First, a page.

How to program a typical one drop reggae beat and add fills

Although identifying the original composer of the one drop rhythm is a controversial matter, this most recognisable and genre-specific of beats was undoubtedly brought to mainstream attention by the legendary Carlton Barrett, drummer with Bob Marley and the Wailers.

Although not the only rhythm used in reggae, the one drop is probably the one most people hear in their heads when they think of the genre. You can check out a thoroughly representative example of it in the Wailers’ helpfully named track One Drop, from the 1979 album Survival.

The rhythm itself is beautifully simple in its structure: the kick drum that should arrive on the first beat of a half-time groove is ‘dropped’, moving to the third beat instead, where it sits under the snare or sidestick, bringing a lazy, ‘false offbeat’ emphasis to the track. In this tutorial, we’ll show you how to program the one drop, as well as two variations on it.

As ever, getting the right drum sound is a must if you want to represent the genre faithfully, and rather than work up an old-school reggae kit from scratch, we’ve gone straight for Toontrack’s excellent Reggae EZX, running in EZdrummer 2. Not only is this a gorgeous kit in terms of the raw recordings, but it also features a tasty spring reverb channel - a ubiquitous drums bus auxiliary in classic reggae.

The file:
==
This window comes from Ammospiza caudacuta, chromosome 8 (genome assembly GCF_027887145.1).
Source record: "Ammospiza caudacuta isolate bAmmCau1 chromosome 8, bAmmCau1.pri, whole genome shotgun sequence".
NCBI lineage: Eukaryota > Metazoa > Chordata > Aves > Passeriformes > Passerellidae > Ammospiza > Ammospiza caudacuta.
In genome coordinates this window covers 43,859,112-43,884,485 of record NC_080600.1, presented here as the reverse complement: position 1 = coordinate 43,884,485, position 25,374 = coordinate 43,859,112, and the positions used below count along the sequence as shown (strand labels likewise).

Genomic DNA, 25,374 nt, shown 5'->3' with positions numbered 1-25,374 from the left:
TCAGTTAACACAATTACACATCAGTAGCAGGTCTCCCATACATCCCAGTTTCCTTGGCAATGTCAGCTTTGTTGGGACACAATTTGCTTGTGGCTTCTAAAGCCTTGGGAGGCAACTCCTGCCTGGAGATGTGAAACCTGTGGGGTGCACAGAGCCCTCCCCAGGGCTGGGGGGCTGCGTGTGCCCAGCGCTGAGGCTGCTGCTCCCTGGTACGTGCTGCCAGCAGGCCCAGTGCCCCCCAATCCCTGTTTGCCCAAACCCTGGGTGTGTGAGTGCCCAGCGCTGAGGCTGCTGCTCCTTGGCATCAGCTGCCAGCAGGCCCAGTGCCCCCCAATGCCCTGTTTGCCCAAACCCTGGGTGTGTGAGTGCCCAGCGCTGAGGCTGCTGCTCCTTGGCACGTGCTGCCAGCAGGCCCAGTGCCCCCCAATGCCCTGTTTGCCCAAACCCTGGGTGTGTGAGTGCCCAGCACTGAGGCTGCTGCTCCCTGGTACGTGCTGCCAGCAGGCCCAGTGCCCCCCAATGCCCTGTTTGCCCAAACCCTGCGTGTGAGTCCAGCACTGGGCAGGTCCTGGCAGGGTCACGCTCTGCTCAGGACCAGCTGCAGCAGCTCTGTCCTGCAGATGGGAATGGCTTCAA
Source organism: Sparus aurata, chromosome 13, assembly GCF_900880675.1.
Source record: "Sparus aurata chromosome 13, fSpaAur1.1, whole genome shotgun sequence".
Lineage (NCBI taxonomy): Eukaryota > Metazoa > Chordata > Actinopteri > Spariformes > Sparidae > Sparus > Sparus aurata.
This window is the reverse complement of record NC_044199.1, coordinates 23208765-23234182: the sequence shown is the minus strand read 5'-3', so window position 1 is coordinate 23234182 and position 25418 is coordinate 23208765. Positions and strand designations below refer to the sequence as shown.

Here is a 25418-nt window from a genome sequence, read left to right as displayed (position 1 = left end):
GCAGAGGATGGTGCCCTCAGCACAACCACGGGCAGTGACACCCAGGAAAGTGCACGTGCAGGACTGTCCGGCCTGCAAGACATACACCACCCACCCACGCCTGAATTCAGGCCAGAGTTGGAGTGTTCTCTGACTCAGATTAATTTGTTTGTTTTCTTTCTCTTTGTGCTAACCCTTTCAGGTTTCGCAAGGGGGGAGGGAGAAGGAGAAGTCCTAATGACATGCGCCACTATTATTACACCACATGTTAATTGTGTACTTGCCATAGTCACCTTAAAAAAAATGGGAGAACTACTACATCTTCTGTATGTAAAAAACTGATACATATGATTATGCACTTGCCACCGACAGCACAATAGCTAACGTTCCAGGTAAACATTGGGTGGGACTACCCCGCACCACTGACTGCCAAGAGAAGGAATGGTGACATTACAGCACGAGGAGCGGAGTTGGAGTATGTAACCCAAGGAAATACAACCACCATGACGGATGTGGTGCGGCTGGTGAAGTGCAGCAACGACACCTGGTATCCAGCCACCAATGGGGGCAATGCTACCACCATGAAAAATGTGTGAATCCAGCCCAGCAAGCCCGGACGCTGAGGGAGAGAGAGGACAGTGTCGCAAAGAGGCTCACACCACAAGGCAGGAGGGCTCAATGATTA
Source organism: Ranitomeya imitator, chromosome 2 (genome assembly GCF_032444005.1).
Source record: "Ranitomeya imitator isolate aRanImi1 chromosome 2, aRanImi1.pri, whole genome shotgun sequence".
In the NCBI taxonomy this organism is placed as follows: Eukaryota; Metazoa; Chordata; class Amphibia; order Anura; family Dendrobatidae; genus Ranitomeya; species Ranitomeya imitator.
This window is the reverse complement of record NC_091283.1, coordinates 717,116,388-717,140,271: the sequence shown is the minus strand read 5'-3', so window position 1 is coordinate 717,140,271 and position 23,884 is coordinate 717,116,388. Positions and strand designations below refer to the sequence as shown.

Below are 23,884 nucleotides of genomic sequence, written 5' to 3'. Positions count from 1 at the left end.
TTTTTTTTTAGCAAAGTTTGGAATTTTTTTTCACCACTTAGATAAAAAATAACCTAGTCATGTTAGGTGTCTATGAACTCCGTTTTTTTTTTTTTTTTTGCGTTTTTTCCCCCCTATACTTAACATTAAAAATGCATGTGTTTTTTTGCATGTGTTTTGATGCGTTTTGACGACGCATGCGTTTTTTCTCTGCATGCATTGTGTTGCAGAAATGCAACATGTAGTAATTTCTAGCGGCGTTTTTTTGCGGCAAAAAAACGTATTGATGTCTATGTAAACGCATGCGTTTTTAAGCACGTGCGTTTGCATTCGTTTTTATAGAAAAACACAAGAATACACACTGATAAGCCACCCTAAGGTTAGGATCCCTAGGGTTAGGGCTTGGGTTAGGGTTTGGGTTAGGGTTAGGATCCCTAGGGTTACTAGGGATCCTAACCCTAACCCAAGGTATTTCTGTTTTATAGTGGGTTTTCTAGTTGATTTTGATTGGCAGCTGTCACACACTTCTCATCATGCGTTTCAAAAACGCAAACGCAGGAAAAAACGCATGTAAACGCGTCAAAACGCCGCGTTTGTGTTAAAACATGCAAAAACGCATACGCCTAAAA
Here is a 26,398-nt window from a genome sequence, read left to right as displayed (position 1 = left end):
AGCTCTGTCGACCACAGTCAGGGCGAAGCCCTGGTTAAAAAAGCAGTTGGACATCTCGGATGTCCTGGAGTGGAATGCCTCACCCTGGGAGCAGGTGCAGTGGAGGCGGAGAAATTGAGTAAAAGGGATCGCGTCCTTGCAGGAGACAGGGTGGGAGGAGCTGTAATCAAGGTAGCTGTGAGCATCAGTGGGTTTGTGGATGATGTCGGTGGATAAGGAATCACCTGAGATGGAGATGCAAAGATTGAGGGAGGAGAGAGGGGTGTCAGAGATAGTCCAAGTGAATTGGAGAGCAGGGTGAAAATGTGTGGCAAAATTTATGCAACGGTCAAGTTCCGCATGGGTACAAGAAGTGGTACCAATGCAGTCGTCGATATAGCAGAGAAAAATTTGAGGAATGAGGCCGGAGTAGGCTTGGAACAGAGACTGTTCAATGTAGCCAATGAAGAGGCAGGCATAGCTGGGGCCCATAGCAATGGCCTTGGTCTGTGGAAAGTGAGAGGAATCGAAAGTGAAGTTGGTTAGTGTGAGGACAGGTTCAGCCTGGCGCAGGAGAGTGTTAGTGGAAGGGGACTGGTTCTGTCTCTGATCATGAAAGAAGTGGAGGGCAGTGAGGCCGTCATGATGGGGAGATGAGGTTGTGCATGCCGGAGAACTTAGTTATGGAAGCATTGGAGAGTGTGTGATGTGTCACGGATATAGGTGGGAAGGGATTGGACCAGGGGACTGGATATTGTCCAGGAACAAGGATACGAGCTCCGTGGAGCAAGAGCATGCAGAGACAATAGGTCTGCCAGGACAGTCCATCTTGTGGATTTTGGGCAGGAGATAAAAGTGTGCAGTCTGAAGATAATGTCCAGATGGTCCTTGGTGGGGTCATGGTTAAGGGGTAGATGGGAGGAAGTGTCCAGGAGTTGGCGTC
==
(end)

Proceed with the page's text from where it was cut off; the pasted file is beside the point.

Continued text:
Step 1: Here’s a reggae-style track with a standard backbeat going on in the drums. Not at all appropriate, I’m sure you’ll agree, with the sidestick landing on top of the skank guitar/organ combo on beats 2 and 4, and the hi-hats fighting rhythmically with the bass. Let’s tear it down and start again…

Step 2: In the simplest terms, the one drop is defined by the lack of the always-expected kick drum on beat 1 (hence the name - the 1 is dropped) and the emphasis in the bar moving to beat 3, with simultaneous kick and sidestick or snare hits. With just that in place, the feel is immediately transformed.

Step 3: Although the hi-hats in the one drop don’t have to be swung, they usually are. Here we’ve reprogrammed ours with a suitably shuffled rhythm that sits correctly with the bassline. Dropping beat 1 from the hats and the kick, and leading into each bar with an open hat on the last eighth-note of the previous bar, is de rigeur.

Step 4: It’s going to get boring pretty quickly without some embellishment, so let’s throw in some fills and offbeat accents. A sidestick on the last eighth-note of each four-bar phrase changes the groove up a bit, and moving the fourth of these to the snare and layering in a crash cymbal adds variation.

Step 5: Laid-back triplet hi-hat fills are another one drop staple. We want it to sound like the drummer’s really hammering these out, so we move the MIDI notes to a hi-hat edge articulation for a harder sound, and set them all to maximum velocity. A couple of incidental sidesticks at the end of the fourth four-bar phrase finishes things off.

Step 6: Finally, here are two variations on the one drop that are worth knowing, both of them bringing the kick drum back to the fore. The rockers rhythm puts the emphasis back on the downbeat by placing kicks on beats 1 and 3. And the steppers beat goes for a more driving feel altogether with kick drums on all four beats of the bar.

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